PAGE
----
Kariba, Zimbabwe – A pioneering project in Kariba, a small town located approximately 365 kilometres northwest of Harare, Zimbabwe’s capital, is seeking to enhance young peoples’ innovative and creative potential through expanding access to diverse sources of information.
Young people, who make up nearly 60 per cent of the town’s 26,000 strong population, face uncertainty and insecurity about prospects for education, employment and income. Many migrate to the capital city in search of better opportunities, engage in self-destructive behaviours or face the prospect of early marriage.
But the innovative project run by Patsaka Trust, a non-governmental organisation based in Kariba, is seeking to buck the trend by channelling young people’s energies so that they can fulfil their human potential. Founded in 2006, Patsaka is implementing the project titled: “Promoting Access to Information and Diversity” aimed at increasing youth’s knowledge so they can lead healthier and more productive lives.
“Our story as Kariba has not been told so we want to generate content that energises young people and provides them with an opportunity to touch the world. The idea is to unpack Kariba. Access to information is the motivating factor. The internet is providing us with an opportunity to tell our story to the world,” said John Chirinda, Executive Director of Patsaka Trust, adding that the project is an investment in the town’s youthful human and cultural capital.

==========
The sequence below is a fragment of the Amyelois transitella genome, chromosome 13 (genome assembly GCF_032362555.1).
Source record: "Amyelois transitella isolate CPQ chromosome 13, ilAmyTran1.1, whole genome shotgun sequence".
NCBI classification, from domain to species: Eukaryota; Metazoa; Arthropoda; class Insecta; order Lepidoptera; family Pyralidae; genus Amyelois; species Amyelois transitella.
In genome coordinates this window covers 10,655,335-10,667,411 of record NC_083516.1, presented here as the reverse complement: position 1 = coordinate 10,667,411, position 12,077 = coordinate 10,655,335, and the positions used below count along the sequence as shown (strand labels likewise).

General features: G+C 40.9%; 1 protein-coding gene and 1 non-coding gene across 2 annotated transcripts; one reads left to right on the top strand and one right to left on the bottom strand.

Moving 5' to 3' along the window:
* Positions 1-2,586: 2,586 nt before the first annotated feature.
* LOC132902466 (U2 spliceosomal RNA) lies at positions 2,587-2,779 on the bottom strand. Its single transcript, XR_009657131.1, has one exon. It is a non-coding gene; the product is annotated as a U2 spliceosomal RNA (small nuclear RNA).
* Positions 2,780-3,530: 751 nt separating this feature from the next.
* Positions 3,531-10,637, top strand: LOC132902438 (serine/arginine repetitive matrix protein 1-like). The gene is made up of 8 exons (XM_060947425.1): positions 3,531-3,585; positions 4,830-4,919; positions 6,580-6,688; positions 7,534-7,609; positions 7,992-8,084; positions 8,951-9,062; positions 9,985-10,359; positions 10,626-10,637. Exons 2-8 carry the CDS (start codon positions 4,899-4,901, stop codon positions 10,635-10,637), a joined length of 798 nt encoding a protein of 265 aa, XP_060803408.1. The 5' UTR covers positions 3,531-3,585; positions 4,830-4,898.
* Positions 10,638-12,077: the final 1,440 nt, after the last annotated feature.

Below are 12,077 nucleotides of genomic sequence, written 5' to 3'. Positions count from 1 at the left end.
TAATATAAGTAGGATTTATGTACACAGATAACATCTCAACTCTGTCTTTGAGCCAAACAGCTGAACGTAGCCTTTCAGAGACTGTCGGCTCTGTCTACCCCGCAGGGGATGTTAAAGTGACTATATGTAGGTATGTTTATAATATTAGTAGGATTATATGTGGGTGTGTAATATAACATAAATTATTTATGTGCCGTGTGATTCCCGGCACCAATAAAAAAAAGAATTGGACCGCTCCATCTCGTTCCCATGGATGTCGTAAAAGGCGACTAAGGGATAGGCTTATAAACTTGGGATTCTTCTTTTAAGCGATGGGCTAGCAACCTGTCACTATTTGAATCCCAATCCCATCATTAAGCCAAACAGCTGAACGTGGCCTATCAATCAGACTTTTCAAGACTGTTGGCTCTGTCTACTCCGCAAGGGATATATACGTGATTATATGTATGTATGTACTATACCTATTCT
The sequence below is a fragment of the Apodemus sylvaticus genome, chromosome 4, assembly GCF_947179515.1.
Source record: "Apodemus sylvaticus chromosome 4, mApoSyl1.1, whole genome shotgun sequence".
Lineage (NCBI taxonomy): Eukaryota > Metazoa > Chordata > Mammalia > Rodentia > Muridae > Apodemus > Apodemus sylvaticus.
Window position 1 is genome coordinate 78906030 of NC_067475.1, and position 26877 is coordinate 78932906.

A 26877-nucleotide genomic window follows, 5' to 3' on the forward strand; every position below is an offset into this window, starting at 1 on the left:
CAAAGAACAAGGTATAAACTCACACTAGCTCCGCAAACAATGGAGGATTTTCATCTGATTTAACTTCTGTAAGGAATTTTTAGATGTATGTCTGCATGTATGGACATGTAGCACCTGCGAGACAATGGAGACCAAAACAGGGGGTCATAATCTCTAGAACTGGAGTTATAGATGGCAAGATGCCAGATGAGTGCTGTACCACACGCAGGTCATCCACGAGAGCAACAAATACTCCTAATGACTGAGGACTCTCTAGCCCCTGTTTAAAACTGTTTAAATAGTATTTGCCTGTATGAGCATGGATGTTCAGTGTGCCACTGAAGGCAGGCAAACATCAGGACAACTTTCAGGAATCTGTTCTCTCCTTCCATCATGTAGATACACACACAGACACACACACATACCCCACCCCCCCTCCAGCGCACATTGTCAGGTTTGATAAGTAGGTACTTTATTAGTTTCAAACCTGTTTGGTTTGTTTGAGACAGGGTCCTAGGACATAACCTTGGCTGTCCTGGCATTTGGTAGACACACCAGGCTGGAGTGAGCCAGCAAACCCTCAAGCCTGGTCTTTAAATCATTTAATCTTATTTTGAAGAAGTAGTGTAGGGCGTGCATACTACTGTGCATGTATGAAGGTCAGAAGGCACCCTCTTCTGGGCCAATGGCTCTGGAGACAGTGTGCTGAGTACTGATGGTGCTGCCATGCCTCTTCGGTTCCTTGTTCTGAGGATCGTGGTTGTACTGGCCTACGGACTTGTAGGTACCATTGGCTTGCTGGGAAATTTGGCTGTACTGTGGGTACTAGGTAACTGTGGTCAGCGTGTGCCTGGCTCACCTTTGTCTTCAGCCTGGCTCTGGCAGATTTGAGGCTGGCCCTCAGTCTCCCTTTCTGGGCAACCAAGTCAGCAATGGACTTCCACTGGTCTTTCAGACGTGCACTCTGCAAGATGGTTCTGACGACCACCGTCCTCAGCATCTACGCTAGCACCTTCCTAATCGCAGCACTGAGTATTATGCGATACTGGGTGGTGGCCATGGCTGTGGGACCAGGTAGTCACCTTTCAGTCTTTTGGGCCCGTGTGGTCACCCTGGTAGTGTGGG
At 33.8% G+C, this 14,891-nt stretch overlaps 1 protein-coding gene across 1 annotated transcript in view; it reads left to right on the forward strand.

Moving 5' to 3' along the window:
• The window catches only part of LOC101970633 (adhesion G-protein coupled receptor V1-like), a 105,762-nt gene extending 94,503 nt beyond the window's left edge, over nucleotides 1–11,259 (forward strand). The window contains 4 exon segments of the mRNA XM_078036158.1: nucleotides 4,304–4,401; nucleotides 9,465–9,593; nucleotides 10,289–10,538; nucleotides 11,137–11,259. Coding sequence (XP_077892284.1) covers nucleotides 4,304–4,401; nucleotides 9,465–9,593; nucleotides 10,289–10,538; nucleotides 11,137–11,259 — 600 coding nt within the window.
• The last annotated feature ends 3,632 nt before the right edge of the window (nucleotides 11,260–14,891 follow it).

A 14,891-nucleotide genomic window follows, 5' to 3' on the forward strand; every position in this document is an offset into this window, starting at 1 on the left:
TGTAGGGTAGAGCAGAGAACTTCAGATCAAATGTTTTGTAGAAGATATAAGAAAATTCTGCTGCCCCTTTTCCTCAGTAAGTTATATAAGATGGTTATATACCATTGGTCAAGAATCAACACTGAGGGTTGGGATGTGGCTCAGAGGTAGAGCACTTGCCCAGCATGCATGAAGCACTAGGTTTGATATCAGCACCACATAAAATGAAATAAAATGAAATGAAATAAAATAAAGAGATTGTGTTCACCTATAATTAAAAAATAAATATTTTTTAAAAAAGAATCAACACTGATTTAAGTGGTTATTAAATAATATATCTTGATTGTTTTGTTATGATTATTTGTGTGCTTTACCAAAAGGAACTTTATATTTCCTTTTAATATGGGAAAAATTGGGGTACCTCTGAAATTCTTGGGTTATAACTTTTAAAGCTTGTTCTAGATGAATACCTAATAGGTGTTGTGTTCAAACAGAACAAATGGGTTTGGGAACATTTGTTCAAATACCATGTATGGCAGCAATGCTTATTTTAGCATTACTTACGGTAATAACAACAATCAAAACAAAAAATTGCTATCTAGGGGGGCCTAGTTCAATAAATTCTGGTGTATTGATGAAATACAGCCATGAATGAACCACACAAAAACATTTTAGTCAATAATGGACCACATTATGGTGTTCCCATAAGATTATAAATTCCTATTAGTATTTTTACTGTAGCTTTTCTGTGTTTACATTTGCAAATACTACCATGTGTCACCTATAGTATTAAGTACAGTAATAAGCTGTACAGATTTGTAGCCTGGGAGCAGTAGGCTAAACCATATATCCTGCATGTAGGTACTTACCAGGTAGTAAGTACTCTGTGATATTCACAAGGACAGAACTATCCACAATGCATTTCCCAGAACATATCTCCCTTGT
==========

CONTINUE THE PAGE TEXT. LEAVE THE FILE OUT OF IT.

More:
The project, which is funded by the Royal Embassy of the Netherlands (RNE) and managed by Hivos, utilises community radio, photojournalism, citizen journalism and social media to encourage youth to gather, create and disseminate information. As part of the project, an information hub equipped with four computers and access to the internet was set up and is helping young people connect with the world. Since the project started in November 2014, 70 young people have been trained on how to gather content from the community using new information technologies.
Chirinda said that social media is providing young people with an unprecedented opportunity to tell their own story.
“Social media is our only gateway, it’s the only way to get our story out. We train young people because they are inquisitive. They want to find answers; they want things to improve. And they use social media to share the story.”
Billy Marufu, 24, who was trained to be a citizen journalist, said that the project has helped him to question his society as well as report on critical issues in the town.
“The training has boosted my confidence and is helping me to contribute to the development of my community. The training, including photo journalism, is helping me to bring quality information to the people,” said Marufu.
Chirinda said that more support is required to establish satellite information hubs closer to the most disadvantaged youth in the town.
“We’re keen to expand our information hubs to the high density areas of Kariba where most of the young people live. We need more computers to establish the hubs. We believe that reaching out to marginalised and disadvantaged young people in our town can expedite the process of change in our community,” he said. “There’s a lot of potential, there’s a lot of hope among young people in Kariba. With information, we can feed and shape the energies of young people.”